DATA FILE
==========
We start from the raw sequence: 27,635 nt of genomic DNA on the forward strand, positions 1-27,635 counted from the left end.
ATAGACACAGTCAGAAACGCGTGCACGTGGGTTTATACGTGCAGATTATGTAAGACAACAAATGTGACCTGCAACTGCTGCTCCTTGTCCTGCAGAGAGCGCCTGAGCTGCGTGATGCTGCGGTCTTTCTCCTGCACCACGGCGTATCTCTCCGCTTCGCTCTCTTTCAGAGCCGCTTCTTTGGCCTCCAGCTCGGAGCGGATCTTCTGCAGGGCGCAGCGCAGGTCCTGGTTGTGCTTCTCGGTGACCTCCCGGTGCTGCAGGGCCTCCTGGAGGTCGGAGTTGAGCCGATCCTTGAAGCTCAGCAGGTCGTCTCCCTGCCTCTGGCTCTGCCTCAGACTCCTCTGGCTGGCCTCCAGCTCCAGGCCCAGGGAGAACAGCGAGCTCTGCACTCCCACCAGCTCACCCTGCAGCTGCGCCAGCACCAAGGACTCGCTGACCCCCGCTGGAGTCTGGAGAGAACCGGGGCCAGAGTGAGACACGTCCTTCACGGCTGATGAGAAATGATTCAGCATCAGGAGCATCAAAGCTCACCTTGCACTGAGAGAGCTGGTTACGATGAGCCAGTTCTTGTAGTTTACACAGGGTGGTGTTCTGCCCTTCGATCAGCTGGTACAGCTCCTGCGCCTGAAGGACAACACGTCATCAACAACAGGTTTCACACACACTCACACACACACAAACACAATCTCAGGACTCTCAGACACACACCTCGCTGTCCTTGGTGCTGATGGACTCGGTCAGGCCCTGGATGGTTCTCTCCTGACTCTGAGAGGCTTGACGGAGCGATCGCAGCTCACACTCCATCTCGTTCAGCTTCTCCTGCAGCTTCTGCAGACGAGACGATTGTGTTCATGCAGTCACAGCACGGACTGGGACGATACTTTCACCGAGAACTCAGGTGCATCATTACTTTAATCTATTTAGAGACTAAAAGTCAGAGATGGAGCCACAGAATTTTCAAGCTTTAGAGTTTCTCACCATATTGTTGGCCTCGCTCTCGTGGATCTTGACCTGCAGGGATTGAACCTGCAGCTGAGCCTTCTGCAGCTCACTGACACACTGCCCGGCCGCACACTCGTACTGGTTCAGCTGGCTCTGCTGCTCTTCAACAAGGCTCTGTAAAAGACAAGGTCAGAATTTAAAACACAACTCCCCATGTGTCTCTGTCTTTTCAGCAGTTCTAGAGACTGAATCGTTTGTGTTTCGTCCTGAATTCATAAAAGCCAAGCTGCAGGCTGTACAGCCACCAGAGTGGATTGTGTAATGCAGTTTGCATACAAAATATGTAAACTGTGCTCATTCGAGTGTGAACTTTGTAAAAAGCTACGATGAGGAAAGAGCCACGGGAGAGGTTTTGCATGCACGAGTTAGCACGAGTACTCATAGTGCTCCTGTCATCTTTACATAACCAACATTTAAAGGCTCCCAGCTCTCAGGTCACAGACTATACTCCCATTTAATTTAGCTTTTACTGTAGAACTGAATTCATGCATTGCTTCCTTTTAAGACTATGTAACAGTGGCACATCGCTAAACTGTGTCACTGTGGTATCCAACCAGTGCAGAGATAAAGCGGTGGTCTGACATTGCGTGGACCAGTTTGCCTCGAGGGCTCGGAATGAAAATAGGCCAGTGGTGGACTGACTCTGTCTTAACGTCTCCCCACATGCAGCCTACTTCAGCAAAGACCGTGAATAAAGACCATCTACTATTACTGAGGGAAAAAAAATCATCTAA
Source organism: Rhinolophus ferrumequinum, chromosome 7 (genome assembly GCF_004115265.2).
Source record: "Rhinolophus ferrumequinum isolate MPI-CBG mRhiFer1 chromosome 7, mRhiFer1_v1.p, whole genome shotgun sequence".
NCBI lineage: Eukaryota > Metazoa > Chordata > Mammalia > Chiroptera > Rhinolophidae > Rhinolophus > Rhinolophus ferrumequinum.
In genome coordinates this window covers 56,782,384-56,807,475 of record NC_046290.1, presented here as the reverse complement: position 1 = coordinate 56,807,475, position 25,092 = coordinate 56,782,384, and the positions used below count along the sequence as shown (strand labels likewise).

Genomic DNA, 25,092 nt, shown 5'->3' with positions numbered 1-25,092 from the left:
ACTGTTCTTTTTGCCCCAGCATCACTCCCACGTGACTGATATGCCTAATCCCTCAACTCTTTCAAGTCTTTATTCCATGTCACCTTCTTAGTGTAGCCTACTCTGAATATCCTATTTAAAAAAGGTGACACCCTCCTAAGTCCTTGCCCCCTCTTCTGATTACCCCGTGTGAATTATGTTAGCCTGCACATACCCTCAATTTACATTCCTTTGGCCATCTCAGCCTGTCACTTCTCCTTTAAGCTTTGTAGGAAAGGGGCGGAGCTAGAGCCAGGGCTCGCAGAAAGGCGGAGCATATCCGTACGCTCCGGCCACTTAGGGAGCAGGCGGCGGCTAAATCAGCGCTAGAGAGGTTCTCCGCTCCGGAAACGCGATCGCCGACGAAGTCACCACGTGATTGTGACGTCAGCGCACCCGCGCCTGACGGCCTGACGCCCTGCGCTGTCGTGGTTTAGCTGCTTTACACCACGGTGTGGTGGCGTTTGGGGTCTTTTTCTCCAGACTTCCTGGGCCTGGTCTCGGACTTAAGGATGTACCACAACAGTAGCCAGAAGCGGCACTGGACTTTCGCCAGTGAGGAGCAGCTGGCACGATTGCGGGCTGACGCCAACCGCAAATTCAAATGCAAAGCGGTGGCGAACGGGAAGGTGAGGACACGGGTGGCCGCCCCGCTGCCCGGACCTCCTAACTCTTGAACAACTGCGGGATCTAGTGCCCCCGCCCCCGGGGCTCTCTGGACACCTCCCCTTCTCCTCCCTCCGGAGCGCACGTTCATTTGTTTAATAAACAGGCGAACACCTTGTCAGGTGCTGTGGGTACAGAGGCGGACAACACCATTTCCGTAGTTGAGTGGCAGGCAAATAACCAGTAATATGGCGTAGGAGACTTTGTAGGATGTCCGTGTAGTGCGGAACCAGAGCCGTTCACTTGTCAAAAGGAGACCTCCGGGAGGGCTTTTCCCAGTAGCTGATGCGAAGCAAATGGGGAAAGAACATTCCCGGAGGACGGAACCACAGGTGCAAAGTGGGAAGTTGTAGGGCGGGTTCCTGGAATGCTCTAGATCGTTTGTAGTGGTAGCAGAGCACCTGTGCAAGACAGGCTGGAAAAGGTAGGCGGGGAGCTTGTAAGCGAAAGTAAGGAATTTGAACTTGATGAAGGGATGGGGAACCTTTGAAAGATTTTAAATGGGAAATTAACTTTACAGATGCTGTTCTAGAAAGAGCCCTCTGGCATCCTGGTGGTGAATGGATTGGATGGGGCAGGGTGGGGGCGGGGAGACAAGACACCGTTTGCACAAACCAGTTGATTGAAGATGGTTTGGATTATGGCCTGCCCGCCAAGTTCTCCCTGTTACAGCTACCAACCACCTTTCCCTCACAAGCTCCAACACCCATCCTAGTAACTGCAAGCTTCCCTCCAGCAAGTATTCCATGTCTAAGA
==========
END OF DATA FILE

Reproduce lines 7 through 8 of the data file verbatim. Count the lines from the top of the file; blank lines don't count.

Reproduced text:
Genomic DNA, 25,092 nt, shown 5'->3' with positions numbered 1-25,092 from the left:
ACTGTTCTTTTTGCCCCAGCATCACTCCCACGTGACTGATATGCCTAATCCCTCAACTCTTTCAAGTCTTTATTCCATGTCACCTTCTTAGTGTAGCCTACTCTGAATATCCTATTTAAAAAAGGTGACACCCTCCTAAGTCCTTGCCCCCTCTTCTGATTACCCCGTGTGAATTATGTTAGCCTGCACATACCCTCAATTTACATTCCTTTGGCCATCTCAGCCTGTCACTTCTCCTTTAAGCTTTGTAGGAAAGGGGCGGAGCTAGAGCCAGGGCTCGCAGAAAGGCGGAGCATATCCGTACGCTCCGGCCACTTAGGGAGCAGGCGGCGGCTAAATCAGCGCTAGAGAGGTTCTCCGCTCCGGAAACGCGATCGCCGACGAAGTCACCACGTGATTGTGACGTCAGCGCACCCGCGCCTGACGGCCTGACGCCCTGCGCTGTCGTGGTTTAGCTGCTTTACACCACGGTGTGGTGGCGTTTGGGGTCTTTTTCTCCAGACTTCCTGGGCCTGGTCTCGGACTTAAGGATGTACCACAACAGTAGCCAGAAGCGGCACTGGACTTTCGCCAGTGAGGAGCAGCTGGCACGATTGCGGGCTGACGCCAACCGCAAATTCAAATGCAAAGCGGTGGCGAACGGGAAGGTGAGGACACGGGTGGCCGCCCCGCTGCCCGGACCTCCTAACTCTTGAACAACTGCGGGATCTAGTGCCCCCGCCCCCGGGGCTCTCTGGACACCTCCCCTTCTCCTCCCTCCGGAGCGCACGTTCATTTGTTTAATAAACAGGCGAACACCTTGTCAGGTGCTGTGGGTACAGAGGCGGACAACACCATTTCCGTAGTTGAGTGGCAGGCAAATAACCAGTAATATGGCGTAGGAGACTTTGTAGGATGTCCGTGTAGTGCGGAACCAGAGCCGTTCACTTGTCAAAAGGAGACCTCCGGGAGGGCTTTTCCCAGTAGCTGATGCGAAGCAAATGGGGAAAGAACATTCCCGGAGGACGGAACCACAGGTGCAAAGTGGGAAGTTGTAGGGCGGGTTCCTGGAATGCTCTAGATCGTTTGTAGTGGTAGCAGAGCACCTGTGCAAGACAGGCTGGAAAAGGTAGGCGGGGAGCTTGTAAGCGAAAGTAAGGAATTTGAACTTGATGAAGGGATGGGGAACCTTTGAAAGATTTTAAATGGGAAATTAACTTTACAGATGCTGTTCTAGAAAGAGCCCTCTGGCATCCTGGTGGTGAATGGATTGGATGGGGCAGGGTGGGGGCGGGGAGACAAGACACCGTTTGCACAAACCAGTTGATTGAAGATGGTTTGGATTATGGCCTGCCCGCCAAGTTCTCCCTGTTACAGCTACCAACCACCTTTCCCTCACAAGCTCCAACACCCATCCTAGTAACTGCAAGCTTCCCTCCAGCAAGTATTCCATGTCTAAGA